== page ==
I had a funny feeling I’d want to clarify when I wrote this…
… I tend to see the jazz wars as part of the larger culture war about what we should believe, what the past means, and how we outgrow stereotypes.
Joe Moore, of Jazz Portraits, picked up on this post and perceptively commented thusly:
I’m not a big fan of the “jazz wars” thing, which most often pits Dave Douglas and his followers against Wynton Marsalis and his followers, with both sides trying to tell us how the other is ruining jazz. (I think there’s room for both and all areas in between – but I think it continues mainly because both camps want to be the “underdog” fighting for their beloved music against these artistic philistines.)
More than enough room for both and all areas in between. That’s a great way of putting it — too often we only get a choice of two. Like Joe, I am not a fan of the wars, internal battles that keep the “non-specialist” away. There’s no sense in arguing about what the music is when it keeps right on creating itself all along.
But without throwing stones, I would still be up for an argument in favor of an inclusive canon. I don’t feel jazz or any other music can be ruined. I know it’s an argument that can’t be won, but it seems like it’s part of what’s going on out there and hence it can’t be ignored. I was trying to get at the way it’s not dissimilar to the polarized cultural discussion of 21st century America. These are by and large battles about letting (or not letting) people be what they want to be. To me, tolerance and inclusion is worth fighting for. Hopefully we won’t have to be doing it so much longer.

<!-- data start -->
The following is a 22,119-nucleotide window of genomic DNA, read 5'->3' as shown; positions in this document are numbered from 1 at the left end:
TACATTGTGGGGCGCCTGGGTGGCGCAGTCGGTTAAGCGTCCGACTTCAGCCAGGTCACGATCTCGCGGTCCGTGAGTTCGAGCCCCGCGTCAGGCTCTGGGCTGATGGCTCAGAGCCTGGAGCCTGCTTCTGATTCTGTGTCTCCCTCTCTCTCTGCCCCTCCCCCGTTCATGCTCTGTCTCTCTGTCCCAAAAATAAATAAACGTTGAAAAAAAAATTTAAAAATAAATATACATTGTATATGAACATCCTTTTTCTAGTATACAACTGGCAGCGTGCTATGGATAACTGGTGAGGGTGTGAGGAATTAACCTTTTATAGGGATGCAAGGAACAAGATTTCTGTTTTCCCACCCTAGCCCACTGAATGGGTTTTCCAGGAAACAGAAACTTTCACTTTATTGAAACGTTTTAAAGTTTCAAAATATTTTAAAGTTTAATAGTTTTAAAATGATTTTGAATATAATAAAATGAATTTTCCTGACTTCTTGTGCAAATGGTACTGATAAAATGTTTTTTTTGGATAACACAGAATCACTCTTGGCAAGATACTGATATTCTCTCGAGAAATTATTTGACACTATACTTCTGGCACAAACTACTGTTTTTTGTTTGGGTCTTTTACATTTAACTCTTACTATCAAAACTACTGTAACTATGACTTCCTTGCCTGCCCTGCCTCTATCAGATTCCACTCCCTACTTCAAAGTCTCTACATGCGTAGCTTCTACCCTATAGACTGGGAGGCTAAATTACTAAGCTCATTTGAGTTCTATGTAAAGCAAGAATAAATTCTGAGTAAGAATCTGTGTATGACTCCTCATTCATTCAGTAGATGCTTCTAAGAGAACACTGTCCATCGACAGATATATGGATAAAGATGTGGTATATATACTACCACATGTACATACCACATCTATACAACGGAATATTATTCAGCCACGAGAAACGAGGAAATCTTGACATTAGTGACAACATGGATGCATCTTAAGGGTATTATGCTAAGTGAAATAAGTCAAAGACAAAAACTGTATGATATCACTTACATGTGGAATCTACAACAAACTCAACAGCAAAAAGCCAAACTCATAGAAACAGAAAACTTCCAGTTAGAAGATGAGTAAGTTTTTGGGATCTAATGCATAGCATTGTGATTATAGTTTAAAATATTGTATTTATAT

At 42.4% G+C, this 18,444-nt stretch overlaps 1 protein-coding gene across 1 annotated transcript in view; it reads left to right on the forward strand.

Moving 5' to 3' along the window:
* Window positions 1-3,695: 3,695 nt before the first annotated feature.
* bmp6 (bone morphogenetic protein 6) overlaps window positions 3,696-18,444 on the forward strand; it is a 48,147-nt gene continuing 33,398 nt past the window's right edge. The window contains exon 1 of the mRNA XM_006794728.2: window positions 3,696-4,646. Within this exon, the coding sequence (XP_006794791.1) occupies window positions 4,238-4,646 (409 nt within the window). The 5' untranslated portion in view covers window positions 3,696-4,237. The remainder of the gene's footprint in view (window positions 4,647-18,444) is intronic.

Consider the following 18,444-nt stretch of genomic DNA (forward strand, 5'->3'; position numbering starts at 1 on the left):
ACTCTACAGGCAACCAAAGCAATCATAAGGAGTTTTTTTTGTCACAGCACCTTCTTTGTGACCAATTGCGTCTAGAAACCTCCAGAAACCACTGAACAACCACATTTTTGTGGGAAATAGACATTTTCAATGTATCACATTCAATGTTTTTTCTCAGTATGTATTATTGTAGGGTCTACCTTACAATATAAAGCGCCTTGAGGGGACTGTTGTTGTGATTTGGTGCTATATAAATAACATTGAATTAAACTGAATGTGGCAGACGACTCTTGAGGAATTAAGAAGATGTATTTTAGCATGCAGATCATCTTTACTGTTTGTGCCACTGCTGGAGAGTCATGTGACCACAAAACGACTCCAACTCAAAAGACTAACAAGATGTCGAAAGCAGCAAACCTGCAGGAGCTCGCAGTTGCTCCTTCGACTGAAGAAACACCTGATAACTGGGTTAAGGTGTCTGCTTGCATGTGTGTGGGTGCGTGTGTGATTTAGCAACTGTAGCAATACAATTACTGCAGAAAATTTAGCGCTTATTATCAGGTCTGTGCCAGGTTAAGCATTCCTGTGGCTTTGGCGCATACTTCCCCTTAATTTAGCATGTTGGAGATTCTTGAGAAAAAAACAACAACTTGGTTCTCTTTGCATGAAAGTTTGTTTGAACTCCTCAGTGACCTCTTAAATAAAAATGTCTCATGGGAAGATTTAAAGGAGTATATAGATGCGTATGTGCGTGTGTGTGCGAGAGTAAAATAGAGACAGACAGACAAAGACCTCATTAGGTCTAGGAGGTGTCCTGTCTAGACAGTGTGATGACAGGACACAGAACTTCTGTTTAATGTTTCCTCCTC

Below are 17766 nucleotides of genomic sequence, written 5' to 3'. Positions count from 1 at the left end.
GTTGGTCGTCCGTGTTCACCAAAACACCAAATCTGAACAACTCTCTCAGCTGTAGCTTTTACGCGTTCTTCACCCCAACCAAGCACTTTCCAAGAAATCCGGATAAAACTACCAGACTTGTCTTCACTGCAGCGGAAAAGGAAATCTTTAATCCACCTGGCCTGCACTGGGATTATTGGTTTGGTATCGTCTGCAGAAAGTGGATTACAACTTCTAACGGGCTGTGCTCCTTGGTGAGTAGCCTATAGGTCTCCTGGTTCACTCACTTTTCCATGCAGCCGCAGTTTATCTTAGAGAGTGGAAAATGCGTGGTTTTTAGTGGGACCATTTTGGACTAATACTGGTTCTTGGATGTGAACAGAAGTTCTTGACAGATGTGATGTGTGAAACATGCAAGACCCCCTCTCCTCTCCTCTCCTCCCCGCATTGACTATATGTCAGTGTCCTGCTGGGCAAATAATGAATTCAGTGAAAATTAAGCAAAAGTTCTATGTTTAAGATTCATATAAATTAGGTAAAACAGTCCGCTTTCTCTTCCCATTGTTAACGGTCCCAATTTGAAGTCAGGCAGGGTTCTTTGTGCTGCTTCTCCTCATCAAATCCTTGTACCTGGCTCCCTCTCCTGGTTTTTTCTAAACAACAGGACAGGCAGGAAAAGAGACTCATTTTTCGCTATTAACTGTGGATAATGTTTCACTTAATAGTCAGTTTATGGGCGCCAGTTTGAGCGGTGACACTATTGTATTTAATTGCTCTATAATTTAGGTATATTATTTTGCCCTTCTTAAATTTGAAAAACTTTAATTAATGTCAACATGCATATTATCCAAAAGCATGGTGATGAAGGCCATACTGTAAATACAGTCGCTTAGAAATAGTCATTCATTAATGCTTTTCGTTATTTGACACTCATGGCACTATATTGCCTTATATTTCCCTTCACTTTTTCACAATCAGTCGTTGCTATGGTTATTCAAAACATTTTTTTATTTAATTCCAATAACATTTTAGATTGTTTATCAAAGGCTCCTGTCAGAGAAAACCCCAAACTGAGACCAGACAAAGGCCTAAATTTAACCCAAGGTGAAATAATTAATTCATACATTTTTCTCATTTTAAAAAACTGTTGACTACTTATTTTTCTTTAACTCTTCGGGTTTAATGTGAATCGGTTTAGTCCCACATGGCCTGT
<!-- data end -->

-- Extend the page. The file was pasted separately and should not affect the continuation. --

Joe also brought me out on the below, and he’s right that I don’t think it’s the only way:
Also, I would say that the interaction of “different systems or different languages” is ONE WAY, as opposed to the ONLY way that “culture perpetuates and refreshes itself.” I’m not sure if he was implying that it was the exclusive path to artistic innovation, but regardless, it’s an interesting area for thought. Certainly much of jazz history can be explained by such a theory, but I’d balk at any attempt to make that theory explain every new artistic development in jazz, let alone the larger artistic world.
Maybe the only universal theory is that there’s no universal theory. Or not. You can find musical examples to disprove any theory about music making. Still — a willingness to listen to all kinds of music in the search is part of what I meant about collisions. Being open to understanding and integrating multiple codes is, for me, part of the process of inventing new ones.
Thanks for the thoughtful comments, Joe.